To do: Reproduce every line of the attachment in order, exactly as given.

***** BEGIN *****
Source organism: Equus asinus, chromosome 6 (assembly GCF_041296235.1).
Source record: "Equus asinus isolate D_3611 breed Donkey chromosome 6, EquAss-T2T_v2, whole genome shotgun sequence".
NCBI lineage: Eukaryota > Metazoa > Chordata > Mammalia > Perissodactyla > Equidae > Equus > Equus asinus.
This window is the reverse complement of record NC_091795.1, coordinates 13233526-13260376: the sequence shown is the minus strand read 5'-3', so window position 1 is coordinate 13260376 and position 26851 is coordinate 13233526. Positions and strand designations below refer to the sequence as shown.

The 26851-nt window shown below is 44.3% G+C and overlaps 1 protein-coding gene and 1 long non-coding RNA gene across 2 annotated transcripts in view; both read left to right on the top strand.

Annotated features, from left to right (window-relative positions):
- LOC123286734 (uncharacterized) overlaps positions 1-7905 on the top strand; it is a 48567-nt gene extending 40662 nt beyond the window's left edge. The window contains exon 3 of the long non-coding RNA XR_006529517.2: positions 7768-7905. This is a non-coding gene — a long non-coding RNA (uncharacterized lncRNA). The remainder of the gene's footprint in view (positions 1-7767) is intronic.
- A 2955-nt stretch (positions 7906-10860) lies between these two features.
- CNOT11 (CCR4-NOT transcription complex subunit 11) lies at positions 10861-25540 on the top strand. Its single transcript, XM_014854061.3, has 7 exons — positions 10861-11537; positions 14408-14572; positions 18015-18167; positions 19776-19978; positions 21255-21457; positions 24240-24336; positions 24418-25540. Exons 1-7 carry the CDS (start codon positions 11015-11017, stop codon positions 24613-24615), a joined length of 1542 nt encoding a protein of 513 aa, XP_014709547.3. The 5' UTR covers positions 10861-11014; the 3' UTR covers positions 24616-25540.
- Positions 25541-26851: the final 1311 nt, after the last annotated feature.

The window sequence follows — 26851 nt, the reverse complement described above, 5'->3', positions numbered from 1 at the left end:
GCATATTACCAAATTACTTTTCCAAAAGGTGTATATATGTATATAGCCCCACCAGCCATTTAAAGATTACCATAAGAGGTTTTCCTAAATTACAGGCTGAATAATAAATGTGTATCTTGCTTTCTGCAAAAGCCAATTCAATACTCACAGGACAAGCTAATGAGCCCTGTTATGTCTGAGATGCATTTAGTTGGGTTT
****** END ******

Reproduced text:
Source organism: Equus asinus, chromosome 6 (assembly GCF_041296235.1).
Source record: "Equus asinus isolate D_3611 breed Donkey chromosome 6, EquAss-T2T_v2, whole genome shotgun sequence".
NCBI lineage: Eukaryota > Metazoa > Chordata > Mammalia > Perissodactyla > Equidae > Equus > Equus asinus.
This window is the reverse complement of record NC_091795.1, coordinates 13233526-13260376: the sequence shown is the minus strand read 5'-3', so window position 1 is coordinate 13260376 and position 26851 is coordinate 13233526. Positions and strand designations below refer to the sequence as shown.

The 26851-nt window shown below is 44.3% G+C and overlaps 1 protein-coding gene and 1 long non-coding RNA gene across 2 annotated transcripts in view; both read left to right on the top strand.

Annotated features, from left to right (window-relative positions):
- LOC123286734 (uncharacterized) overlaps positions 1-7905 on the top strand; it is a 48567-nt gene extending 40662 nt beyond the window's left edge. The window contains exon 3 of the long non-coding RNA XR_006529517.2: positions 7768-7905. This is a non-coding gene — a long non-coding RNA (uncharacterized lncRNA). The remainder of the gene's footprint in view (positions 1-7767) is intronic.
- A 2955-nt stretch (positions 7906-10860) lies between these two features.
- CNOT11 (CCR4-NOT transcription complex subunit 11) lies at positions 10861-25540 on the top strand. Its single transcript, XM_014854061.3, has 7 exons — positions 10861-11537; positions 14408-14572; positions 18015-18167; positions 19776-19978; positions 21255-21457; positions 24240-24336; positions 24418-25540. Exons 1-7 carry the CDS (start codon positions 11015-11017, stop codon positions 24613-24615), a joined length of 1542 nt encoding a protein of 513 aa, XP_014709547.3. The 5' UTR covers positions 10861-11014; the 3' UTR covers positions 24616-25540.
- Positions 25541-26851: the final 1311 nt, after the last annotated feature.

The window sequence follows — 26851 nt, the reverse complement described above, 5'->3', positions numbered from 1 at the left end:
GCATATTACCAAATTACTTTTCCAAAAGGTGTATATATGTATATAGCCCCACCAGCCATTTAAAGATTACCATAAGAGGTTTTCCTAAATTACAGGCTGAATAATAAATGTGTATCTTGCTTTCTGCAAAAGCCAATTCAATACTCACAGGACAAGCTAATGAGCCCTGTTATGTCTGAGATGCATTTAGTTGGGTTT